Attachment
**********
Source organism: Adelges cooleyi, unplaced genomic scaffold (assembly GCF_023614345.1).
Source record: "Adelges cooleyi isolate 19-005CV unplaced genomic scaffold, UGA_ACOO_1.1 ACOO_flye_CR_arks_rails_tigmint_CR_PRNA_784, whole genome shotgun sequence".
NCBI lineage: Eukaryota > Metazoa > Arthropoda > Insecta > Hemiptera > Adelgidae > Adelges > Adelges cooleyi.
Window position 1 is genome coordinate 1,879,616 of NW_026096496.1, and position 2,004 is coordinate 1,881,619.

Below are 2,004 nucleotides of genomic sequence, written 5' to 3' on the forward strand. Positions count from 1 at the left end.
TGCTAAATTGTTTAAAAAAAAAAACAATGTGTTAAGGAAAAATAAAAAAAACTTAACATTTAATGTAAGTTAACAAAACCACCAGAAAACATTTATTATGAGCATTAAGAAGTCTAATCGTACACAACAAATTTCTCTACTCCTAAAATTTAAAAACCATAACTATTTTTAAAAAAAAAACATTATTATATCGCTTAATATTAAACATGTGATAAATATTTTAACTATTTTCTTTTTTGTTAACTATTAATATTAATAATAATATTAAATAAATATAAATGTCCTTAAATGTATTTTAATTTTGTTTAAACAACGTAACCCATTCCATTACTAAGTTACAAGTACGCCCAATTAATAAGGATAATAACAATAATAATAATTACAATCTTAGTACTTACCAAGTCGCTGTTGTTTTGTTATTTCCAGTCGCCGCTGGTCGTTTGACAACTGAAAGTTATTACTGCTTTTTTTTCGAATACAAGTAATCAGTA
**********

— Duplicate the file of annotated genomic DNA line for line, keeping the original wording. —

Source organism: Adelges cooleyi, unplaced genomic scaffold (assembly GCF_023614345.1).
Source record: "Adelges cooleyi isolate 19-005CV unplaced genomic scaffold, UGA_ACOO_1.1 ACOO_flye_CR_arks_rails_tigmint_CR_PRNA_784, whole genome shotgun sequence".
NCBI lineage: Eukaryota > Metazoa > Arthropoda > Insecta > Hemiptera > Adelgidae > Adelges > Adelges cooleyi.
Window position 1 is genome coordinate 1,879,616 of NW_026096496.1, and position 2,004 is coordinate 1,881,619.

Below are 2,004 nucleotides of genomic sequence, written 5' to 3' on the forward strand. Positions count from 1 at the left end.
TGCTAAATTGTTTAAAAAAAAAAACAATGTGTTAAGGAAAAATAAAAAAAACTTAACATTTAATGTAAGTTAACAAAACCACCAGAAAACATTTATTATGAGCATTAAGAAGTCTAATCGTACACAACAAATTTCTCTACTCCTAAAATTTAAAAACCATAACTATTTTTAAAAAAAAAACATTATTATATCGCTTAATATTAAACATGTGATAAATATTTTAACTATTTTCTTTTTTGTTAACTATTAATATTAATAATAATATTAAATAAATATAAATGTCCTTAAATGTATTTTAATTTTGTTTAAACAACGTAACCCATTCCATTACTAAGTTACAAGTACGCCCAATTAATAAGGATAATAACAATAATAATAATTACAATCTTAGTACTTACCAAGTCGCTGTTGTTTTGTTATTTCCAGTCGCCGCTGGTCGTTTGACAACTGAAAGTTATTACTGCTTTTTTTTCGAATACAAGTAATCAGTA